Obtaining Background: Math and Statistics
There are UCLA several courses available to give students a background in statistics. For students with some quantitative background, a mathematical probability and statistics sequence such as Statistics 100A and 100B or Biostatistics 110A and 110B is strongly recommended. An online version of a comparable course is available from Harvard (http://itunes.apple.com/us/course/statistics-110-probability/id502492375). For students with less background, UCLA regular course options include Biostatistics 100A and 100B. An online version of a comparable course is available from HEC Paris (http://itunes.apple.com/us/course/statistics/id542118413). Even more basic courses are Statistics 10 (or 11-14) which provide a very basic introduction to statistics. An online comparable course is available from HACC (http://itunes.apple.com/us/course/introduction-to-statistics/id495049542). In terms of math background, the Math 30 series is recommended, and in particular Math 33A Linear Algebra is recommended. A linear algebra course is available from MIT (http://itunes.apple.com/us/itunes-u/linear-algebra/id354869137).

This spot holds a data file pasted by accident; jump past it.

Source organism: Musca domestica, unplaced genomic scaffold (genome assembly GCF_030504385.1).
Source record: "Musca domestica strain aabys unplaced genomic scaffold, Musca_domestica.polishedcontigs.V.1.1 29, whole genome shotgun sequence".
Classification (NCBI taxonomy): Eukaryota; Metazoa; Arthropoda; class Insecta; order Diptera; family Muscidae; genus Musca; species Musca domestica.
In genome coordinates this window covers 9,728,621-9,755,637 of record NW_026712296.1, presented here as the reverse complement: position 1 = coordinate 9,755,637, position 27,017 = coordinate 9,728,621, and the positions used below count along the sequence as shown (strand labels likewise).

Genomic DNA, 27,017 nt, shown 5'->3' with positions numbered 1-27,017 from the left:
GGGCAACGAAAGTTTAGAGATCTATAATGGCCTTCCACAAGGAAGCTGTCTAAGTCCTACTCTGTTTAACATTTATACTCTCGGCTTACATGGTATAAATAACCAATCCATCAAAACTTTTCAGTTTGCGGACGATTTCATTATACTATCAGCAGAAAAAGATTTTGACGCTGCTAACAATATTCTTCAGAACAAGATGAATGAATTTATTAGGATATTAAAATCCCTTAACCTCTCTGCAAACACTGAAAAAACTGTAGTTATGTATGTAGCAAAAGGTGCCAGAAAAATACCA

Obtaining Background: Advanced Computational Skills
The following are several advanced computational courses that are recommended for students with interest in computational biology. These include Computer Science180 or Math 182 Algorithms.
Other resources at UCLA for obtaining computational biology training include:
1. The UCLA Bioinformatics Ph.D. Program (http://www.bioinformatics.ucla.edu/first-year-curriculum) is an integrated doctoral training for students interested in working at the interface of computer science, biology, and mathematics to address the fundamental challenges of contemporary genomic-scale research. The interdisciplinary Ph.D. program consists of an integrated one-year core curriculum, research rotations, over 50 elective courses, and faculty mentors spanning biology, mathematics, engineering, and medicine.
2. The UCLA Bioinformatics Undergraduate Minor (http://www.bioinformatics.ucla.edu/minor) is an Undergraduate Minor that any undergraduate student at UCLA can incorporate into their degree program and provides training in computational biology.